Danny Graves was once a premier member of the Cincinnati Reds pitching staff. This year he did not get off to a good start as his earned run average ballooned to over 7.00 when he had a less than flattering outing against the cross state rival Cleveland Indians. The Reds management didn't release Graves at that time though, they waited until an ugly race baiting incident occurred during a ballgame. Danny's father is a caucasian American and his mother is Vietnamese. A fan yelled an offensive racial ephitet at Danny which management thought he should have ignored. That particular day Danny would have no part of it so he gave the rude bigot some choice words of his own. The Reds management however, felt that even though Graves did not initiate this incident, he should have exercised better self control. So, as a result Danny Graves was released by the Cincinnati Reds. It seems to me that his big crime was that he offended a racist who initially verbally attacked him. Fortunately for Danny, The New York Mets picked up his contract. As a Met fan I am very pleased with this move and I believe Danny has the potential to make the Met starting rotation. Danny has a friend on the Mets, former Red teammate Mike Cameron, who knows first hand about the racism of some Cincinnati Red fans.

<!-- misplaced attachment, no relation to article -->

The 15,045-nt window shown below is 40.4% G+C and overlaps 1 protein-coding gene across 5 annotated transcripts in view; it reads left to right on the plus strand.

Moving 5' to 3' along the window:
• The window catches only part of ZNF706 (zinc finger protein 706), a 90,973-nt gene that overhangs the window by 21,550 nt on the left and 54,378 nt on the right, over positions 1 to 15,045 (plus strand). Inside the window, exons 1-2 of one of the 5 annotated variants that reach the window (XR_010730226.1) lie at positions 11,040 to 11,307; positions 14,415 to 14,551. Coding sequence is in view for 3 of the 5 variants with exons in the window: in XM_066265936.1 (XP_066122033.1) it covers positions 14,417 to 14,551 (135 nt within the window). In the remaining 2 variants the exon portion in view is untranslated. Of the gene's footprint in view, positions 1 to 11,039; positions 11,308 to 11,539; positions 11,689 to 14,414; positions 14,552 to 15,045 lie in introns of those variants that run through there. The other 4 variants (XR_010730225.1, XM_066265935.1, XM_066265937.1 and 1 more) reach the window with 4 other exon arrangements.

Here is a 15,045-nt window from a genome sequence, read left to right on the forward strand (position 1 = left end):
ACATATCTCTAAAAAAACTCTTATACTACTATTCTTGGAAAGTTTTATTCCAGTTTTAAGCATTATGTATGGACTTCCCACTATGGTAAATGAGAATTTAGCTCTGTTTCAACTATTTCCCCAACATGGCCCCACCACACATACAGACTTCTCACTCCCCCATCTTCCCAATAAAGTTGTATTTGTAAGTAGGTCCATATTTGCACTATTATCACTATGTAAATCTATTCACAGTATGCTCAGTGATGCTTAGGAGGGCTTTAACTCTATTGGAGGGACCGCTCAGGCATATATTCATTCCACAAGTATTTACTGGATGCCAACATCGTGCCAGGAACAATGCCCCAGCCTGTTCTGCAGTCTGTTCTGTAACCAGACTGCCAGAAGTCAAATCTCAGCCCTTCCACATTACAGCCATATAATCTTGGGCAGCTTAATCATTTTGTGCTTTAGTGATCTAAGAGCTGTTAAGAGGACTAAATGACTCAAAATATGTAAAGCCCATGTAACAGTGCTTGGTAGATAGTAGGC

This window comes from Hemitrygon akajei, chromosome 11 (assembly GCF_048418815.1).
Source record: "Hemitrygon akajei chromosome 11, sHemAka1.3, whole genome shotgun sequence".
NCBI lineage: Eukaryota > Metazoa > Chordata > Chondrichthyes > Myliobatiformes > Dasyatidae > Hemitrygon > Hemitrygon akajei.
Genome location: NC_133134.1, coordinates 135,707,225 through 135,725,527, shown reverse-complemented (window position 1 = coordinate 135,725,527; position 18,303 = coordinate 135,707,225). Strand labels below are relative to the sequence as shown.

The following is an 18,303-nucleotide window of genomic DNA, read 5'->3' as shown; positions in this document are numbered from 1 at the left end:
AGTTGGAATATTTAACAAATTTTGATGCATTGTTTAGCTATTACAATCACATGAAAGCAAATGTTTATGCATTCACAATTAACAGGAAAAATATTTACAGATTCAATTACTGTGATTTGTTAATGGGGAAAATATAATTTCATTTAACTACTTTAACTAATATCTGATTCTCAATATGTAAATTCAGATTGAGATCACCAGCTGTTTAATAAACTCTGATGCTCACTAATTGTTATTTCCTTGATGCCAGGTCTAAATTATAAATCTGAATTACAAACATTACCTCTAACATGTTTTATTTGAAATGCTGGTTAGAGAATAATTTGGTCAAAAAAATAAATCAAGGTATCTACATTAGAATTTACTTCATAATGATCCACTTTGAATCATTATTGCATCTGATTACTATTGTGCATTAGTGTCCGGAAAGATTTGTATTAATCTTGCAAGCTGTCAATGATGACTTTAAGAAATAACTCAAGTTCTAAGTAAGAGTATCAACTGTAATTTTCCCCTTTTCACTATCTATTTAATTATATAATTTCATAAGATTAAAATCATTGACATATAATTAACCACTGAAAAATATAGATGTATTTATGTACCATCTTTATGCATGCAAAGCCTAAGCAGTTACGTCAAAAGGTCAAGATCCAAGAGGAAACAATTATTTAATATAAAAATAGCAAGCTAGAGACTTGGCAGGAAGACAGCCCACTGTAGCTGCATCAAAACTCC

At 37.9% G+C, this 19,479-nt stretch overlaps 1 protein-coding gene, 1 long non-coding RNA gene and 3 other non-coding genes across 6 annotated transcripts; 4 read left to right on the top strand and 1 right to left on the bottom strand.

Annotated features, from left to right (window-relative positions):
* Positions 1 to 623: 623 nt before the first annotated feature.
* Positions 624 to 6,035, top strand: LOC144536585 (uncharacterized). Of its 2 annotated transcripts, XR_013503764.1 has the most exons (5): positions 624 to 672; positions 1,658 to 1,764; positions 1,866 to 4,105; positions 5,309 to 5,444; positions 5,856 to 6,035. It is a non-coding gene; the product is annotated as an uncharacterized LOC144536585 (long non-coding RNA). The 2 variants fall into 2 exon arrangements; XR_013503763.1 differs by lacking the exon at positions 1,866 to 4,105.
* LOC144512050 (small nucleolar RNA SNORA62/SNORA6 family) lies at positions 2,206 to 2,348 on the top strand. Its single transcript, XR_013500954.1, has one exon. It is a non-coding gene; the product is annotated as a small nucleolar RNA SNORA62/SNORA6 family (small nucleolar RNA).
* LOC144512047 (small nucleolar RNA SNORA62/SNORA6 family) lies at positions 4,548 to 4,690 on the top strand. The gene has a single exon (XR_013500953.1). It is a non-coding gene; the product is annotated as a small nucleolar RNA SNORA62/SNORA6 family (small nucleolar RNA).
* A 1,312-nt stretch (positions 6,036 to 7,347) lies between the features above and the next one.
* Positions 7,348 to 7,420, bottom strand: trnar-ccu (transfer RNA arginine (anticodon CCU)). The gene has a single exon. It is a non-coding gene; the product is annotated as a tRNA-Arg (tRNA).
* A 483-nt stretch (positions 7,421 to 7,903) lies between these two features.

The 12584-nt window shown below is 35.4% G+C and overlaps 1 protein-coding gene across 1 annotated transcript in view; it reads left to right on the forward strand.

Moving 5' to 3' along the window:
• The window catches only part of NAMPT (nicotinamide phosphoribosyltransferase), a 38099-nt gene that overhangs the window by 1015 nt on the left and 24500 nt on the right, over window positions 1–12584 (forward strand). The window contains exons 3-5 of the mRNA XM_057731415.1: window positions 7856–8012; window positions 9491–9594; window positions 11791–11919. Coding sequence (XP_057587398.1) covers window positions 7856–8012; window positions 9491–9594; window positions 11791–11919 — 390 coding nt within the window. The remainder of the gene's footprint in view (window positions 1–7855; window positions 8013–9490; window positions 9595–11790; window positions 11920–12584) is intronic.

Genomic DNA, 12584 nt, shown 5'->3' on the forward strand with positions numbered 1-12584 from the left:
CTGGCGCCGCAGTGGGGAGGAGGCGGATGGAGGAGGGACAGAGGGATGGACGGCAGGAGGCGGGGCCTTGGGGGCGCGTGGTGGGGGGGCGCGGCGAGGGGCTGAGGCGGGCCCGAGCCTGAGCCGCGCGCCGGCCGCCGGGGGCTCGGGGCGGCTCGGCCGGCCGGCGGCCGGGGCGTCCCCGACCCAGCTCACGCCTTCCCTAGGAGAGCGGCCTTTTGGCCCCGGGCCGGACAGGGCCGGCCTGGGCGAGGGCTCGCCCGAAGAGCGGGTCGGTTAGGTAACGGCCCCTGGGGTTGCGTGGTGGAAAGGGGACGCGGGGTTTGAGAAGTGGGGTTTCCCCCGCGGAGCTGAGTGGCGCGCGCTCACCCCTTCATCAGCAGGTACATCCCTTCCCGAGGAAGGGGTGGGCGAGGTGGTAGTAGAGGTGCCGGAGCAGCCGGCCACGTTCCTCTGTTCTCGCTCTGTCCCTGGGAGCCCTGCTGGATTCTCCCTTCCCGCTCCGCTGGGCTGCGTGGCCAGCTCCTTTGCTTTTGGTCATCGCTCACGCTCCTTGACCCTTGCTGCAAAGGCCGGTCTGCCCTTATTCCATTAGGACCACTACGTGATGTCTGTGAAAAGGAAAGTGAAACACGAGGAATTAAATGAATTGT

When he played for the Reds he was frequently referred to as "the N word"
This seems strange since Cincinnati's marquee player is Ken Griffey Jr., an
African American. But Cincinnati has a history of racial incidents I really should not be surprised. Several African-Americans have been brutalized, even
murdered while in white police custody. Former owner Marge Schott is infamous for her blatantly racist remarks. This is the owner that would not provide emergency transportation for Eric Davis, when Reds star was deathly ill and in need of medical attention. This is not to say that The New York Mets did not have their problems with racism. I will never forget the way that Cleon Jones, a player with a 340 season batting average was unceremoniously dumped by the Mets allegedly because of an extra-marital interracial affair. This was in the M. Donald Grant era when John Milner was the only black face you would see in the starting lineup and Felix Millan was the only Hispanic. Today's Met leadership is much more enlightened with Omar Minaya as general manager and Willie Randolph as field manager. Mr. Fred Wilpon is the type of owner who wants to win and it doesn't matter the race of the individual as long as he or she can do the job. New York, under the Giuliani administration was the prime example of racial profiling when Amadou Diallo
was shot at 41 times by members of a special unit that bragged "We Own The Night"
For Graves though, it will be a new atmosphere and a new start. I wish him well.